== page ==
Surveys were sent by 13 local authorities to adopters who had adopted a child from care between 1st April 2002 and 31st March 2004. The same survey was posted on an adopter’s website (Adoption UK). From the survey returns 45 parents who had experienced a disruption and 45 parents who described their families as in crisis were interviewed using an investigator based method. Interviews lasted on average 3 hours, material was transcribed and entered into SPSS and NviVo for analysis. A framework approach to analysis was applied to the qualitative data.

The majority (91%) of the 90 adopted children had been brought up with siblings but only 18 parents described normative sibling relationships. Although only eight of the disruptions were directly attributed by parents to conflictual sibling relationships, poor sibling relationships were a major source of parental stress. Parents described other children in the family being physically attacked, sexually abused, and emotionally abused by the adopted child.

Duration of adoptive placements ending in breakdown and the role of age at placement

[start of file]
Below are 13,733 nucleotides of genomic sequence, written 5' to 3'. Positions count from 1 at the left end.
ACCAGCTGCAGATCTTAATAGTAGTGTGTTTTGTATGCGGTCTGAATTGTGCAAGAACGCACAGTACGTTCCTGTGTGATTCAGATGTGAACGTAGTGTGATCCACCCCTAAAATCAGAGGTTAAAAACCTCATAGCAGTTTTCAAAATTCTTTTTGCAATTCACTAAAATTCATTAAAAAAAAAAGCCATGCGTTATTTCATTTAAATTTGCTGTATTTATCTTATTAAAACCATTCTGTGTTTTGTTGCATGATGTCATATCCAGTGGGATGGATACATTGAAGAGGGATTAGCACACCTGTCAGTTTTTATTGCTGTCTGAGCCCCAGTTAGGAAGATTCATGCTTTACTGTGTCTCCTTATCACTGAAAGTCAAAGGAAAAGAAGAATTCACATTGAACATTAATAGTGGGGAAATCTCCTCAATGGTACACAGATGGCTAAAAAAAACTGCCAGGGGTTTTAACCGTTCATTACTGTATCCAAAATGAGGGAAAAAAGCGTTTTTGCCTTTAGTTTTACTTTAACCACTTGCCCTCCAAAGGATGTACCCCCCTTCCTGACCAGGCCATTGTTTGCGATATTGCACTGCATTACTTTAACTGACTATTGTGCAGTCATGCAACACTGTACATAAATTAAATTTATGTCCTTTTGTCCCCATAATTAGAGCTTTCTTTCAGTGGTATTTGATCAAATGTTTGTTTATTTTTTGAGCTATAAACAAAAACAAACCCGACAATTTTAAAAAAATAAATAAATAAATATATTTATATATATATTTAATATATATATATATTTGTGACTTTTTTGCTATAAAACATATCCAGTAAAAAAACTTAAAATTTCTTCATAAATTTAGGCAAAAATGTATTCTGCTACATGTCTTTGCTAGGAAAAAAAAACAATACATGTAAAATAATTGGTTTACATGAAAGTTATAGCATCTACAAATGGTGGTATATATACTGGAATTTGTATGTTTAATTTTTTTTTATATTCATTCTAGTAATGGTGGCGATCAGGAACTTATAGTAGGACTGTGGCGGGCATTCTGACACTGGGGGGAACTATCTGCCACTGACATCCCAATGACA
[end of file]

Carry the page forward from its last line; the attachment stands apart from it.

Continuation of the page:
Purpose. In the extant research into adoption breakdown, little research has been devoted to study the duration of adoptions from placement of the child until the breakdown of the life together in the adoptive family. The first goal of this presentation is the analysis of the duration of adoptive placements ending in breakdown and the factors associated with it. Given the prominent role played by age at placement in the breakdown experience, a second goal will be the analysis of the importance of this variable in the sample under study.

Method. All known cases of adoption breakdown during a whole decade in Andalusia, a Spanish region, were studied. Pre-adoption and formalized adoptions, domestic and intercountry adoptions were included. Data were analyzed using survival analysis, Cox regression, chi-square and rate ratio analyses. Results. The duration of adoptive placements ending in breakdown, significantly shorter in pre-legalized adoptions and in intercountry adoptions, is associated with a configuration of characteristics in the child, the adoptive parents and adoptive family life, and professional intervention. The circumstances in which the breakdown takes place differ according to the stage of the adoption process (pre- and post-legalized adoptions). Among child related factors, age at placement is of special relevance for the breakdown experience and the results confirm its importance in the studied sample.

Conclusions. Alghouth placements involving older children last less and break down more frequently, they are not condemned to failure. In fact, most of the late placements remain intact and do not break down, although they need to be better supported with protective factors compensating the risks. Implications from the study for the prevention of breakdown will be discussed. Prof. David Brodzinsky will discuss this and all the previous presentations in the symposium.